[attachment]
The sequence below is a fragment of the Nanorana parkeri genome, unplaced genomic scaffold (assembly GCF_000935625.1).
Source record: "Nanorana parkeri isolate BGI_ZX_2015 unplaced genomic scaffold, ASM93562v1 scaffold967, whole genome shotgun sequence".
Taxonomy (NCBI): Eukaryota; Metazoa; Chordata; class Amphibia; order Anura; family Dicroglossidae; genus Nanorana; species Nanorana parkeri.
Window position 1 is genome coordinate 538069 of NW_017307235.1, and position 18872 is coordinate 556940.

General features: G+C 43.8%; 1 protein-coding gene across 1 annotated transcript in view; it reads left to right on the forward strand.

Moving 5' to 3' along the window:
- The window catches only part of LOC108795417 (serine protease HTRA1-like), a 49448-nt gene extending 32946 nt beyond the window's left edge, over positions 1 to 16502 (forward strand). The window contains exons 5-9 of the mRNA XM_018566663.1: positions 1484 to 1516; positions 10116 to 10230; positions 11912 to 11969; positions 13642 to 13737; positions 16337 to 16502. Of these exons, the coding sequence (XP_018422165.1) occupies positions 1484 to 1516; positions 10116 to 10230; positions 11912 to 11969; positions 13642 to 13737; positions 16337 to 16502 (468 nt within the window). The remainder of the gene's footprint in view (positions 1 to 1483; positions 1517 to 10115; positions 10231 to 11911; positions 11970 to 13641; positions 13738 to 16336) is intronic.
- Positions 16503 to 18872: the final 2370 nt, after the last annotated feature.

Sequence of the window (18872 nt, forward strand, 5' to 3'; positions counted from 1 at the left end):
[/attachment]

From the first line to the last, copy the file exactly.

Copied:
The sequence below is a fragment of the Nanorana parkeri genome, unplaced genomic scaffold (assembly GCF_000935625.1).
Source record: "Nanorana parkeri isolate BGI_ZX_2015 unplaced genomic scaffold, ASM93562v1 scaffold967, whole genome shotgun sequence".
Taxonomy (NCBI): Eukaryota; Metazoa; Chordata; class Amphibia; order Anura; family Dicroglossidae; genus Nanorana; species Nanorana parkeri.
Window position 1 is genome coordinate 538069 of NW_017307235.1, and position 18872 is coordinate 556940.

General features: G+C 43.8%; 1 protein-coding gene across 1 annotated transcript in view; it reads left to right on the forward strand.

Moving 5' to 3' along the window:
- The window catches only part of LOC108795417 (serine protease HTRA1-like), a 49448-nt gene extending 32946 nt beyond the window's left edge, over positions 1 to 16502 (forward strand). The window contains exons 5-9 of the mRNA XM_018566663.1: positions 1484 to 1516; positions 10116 to 10230; positions 11912 to 11969; positions 13642 to 13737; positions 16337 to 16502. Of these exons, the coding sequence (XP_018422165.1) occupies positions 1484 to 1516; positions 10116 to 10230; positions 11912 to 11969; positions 13642 to 13737; positions 16337 to 16502 (468 nt within the window). The remainder of the gene's footprint in view (positions 1 to 1483; positions 1517 to 10115; positions 10231 to 11911; positions 11970 to 13641; positions 13738 to 16336) is intronic.
- Positions 16503 to 18872: the final 2370 nt, after the last annotated feature.

Sequence of the window (18872 nt, forward strand, 5' to 3'; positions counted from 1 at the left end):